Opposition to Gay Marriage Is Not Discrimination

The claim made by advocates of gay marriage and its proponents such as the New York Times and Sen. Teddy Kennedy is that a ban of gay marriage is simply about prejudice and bigotry. They are wrong. It is simply about the definition of marriage, regardless of sexual habit.
Furthermore, discrimination rooted in prejudice means we do not allow a person of a particular race, religion or sexual orientation to participate in our existing institutions or enjoy the same activities others do. But no one in America would deny an avowed gay man to get married, like all other men, to a woman. Marriage of gays is not problematic, rather same-sex marriage.
Nor is the law prejudiced against any proclaimed lesbian wishing, like other women, to marry a man. Who they are does not enter the equation. Whatever their announced orientation, gays have the same right as everyone else to marriage as defined, across the board, by our laws and history: the union of one man (whatever his sexual orientation) to one woman (whatever her orientation). The existing institution of marriage is open to all.
Marriage is a contract, and as with all contracts there are elements that define it and superimpose on those committing to it. For the contract to be legal and binding, each party to it must abide by its inherent elements. In this case, the elements are one man, one woman.
The problem lies not in the "wannabes" because of who they are, but rather because what they want to do does not exist for anybody. Green is not red; and the rules of football do not extend to baseball simply because it is also a sport.
In times past when blacks were denied the right to vote, it was discrimination since others had that right. When in certain locales in deep medieval Europe Jews were forbidden to marry it was discrimination since all others could marry. These were discriminations and exclusions born of prejudice based not on what but who. Once given the right to marry, it would have been preposterous for a Jew to claim discrimination if the state outlawed him from marrying, for example, an aunt. Nor could a black man cry discrimination if after being given the right to vote he demanded that he be allowed to vote while underage.
The New York Times sermonizes that denying gays marriage deprives them of equal protection. That argument is erroneous, for when we allow people of differing religion, race, gender or sexual orientation to participate and share in categories defined equally for all, discrimination does not exist.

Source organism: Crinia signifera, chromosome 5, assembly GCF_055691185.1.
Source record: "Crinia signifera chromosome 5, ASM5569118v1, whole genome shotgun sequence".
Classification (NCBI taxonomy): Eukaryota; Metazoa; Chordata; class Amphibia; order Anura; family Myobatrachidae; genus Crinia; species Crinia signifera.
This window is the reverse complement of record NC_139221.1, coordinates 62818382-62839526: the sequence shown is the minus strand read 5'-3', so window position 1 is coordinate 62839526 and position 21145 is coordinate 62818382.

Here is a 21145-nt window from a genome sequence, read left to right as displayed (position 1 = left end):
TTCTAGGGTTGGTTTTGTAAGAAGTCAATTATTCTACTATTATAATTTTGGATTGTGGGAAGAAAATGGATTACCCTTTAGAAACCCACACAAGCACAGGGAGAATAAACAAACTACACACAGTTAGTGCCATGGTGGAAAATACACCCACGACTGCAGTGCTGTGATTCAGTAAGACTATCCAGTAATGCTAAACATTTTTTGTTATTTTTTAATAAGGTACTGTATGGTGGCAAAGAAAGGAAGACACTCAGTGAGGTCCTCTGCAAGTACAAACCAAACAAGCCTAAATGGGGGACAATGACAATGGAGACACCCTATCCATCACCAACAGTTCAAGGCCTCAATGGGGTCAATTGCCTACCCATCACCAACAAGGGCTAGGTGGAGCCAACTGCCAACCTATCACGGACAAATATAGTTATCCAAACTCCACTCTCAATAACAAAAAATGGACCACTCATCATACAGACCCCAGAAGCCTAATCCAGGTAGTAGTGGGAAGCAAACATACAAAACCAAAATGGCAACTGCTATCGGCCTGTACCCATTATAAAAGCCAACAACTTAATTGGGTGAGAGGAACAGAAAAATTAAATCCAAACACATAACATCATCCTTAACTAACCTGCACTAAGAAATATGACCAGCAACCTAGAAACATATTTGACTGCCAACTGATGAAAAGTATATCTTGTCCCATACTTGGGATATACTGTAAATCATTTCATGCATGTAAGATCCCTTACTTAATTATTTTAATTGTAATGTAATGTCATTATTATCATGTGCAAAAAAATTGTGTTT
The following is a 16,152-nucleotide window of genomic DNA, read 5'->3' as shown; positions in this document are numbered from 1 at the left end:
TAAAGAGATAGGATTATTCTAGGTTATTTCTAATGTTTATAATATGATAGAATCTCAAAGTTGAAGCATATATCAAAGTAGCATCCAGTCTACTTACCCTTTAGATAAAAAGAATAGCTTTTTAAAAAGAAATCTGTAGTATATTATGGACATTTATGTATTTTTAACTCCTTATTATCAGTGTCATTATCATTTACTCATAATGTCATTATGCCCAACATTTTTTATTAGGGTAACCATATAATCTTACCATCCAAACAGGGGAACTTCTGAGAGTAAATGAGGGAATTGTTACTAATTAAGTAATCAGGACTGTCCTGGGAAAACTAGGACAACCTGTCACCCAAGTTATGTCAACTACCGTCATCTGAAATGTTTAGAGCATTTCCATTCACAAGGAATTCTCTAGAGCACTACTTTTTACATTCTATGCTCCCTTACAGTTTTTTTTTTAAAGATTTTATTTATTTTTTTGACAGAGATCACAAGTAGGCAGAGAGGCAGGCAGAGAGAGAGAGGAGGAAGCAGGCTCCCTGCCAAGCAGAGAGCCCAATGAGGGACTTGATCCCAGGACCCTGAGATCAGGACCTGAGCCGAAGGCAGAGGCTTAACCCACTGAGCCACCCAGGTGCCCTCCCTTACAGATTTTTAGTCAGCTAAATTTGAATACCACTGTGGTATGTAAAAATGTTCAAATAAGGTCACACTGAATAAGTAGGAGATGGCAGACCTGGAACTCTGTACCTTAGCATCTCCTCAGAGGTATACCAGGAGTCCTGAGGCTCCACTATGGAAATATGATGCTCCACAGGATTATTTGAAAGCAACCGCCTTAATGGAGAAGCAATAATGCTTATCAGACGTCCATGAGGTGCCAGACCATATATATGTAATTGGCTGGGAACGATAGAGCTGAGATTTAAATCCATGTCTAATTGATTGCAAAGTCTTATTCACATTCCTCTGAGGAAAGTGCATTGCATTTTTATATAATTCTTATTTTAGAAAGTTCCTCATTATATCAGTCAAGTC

Certainly prejudice against gays is not at the root of those wishing to preserve the integrity of marriage. Those opposed to same-sex marriage do not advocate against gays the historic discriminations — such as denial of voting, housing, employment, etc.
That the issue revolves around a definition and not the people involved is clear when considering the following scenario: what if two straight guys decided to get married for the singular purpose of bypassing all sorts of business legalities and "lawyering" in order to create community property from their combined two businesses. Though they are not gay, the law would still deny them a license to marry, since the union of two men does not fall within the definition of marriage, even where homosexuality is not involved. It is not the homosexuality per se but the union of the same-gendered that is oxymoronic with marriage.
All things are not the same. However, through the unanswered assertions of moral relativism, all things are deemed the same, and thus meaningless. The problem bedeviling society over the last 40 years is more than having been asked to tolerate and accept modes of conduct heretofore outside the respectable pale. It is that those engaged in those activities demand that society redefine its institutions and overturn cherished and wise traditions in order not only to accommodate but also affirm as equally legitimate and desirable such activities.
Most often, they are accorded special privileges, with the government zealously targeting employers to meet quotas and, first, prove their innocence in hiring and rental practices if they are to be free from penalization. What begins as a person’s or group’s desire for private, individual expression always ends up with that activity being given public sanctification, with regular citizens bearing the financial costs.

These redefinitions result in the banalization and degradation of the previously accepted standards and practices. Worse, language is reconfigured so that, for example, husbands are simply partners, wives are simply spouses. Sex education will be forced to teach about the alternatively valid same-sex marriage, and woe to those parents and students who balk: the power of the government will come down upon them harshly.
Will churches and synagogues that cite Scripture forbidding such marriage be indicted for hate speech? They will be! We hear about gay rights, never first realizing that what ultimately will be taken from most everyone else will be freedom of speech and religion; our privacy itself. Our tolerance for the unconventional will result in federal intolerance for the conventional, the necessary.
The upshot, as we have seen with other causes, is the diminution, marginalization and even disempowerment of those too mainstream to be counted among the exotic or preferentialed minorities. Quite often that is precisely the underlying, ulterior motive of the iconoclast and gatecrasher.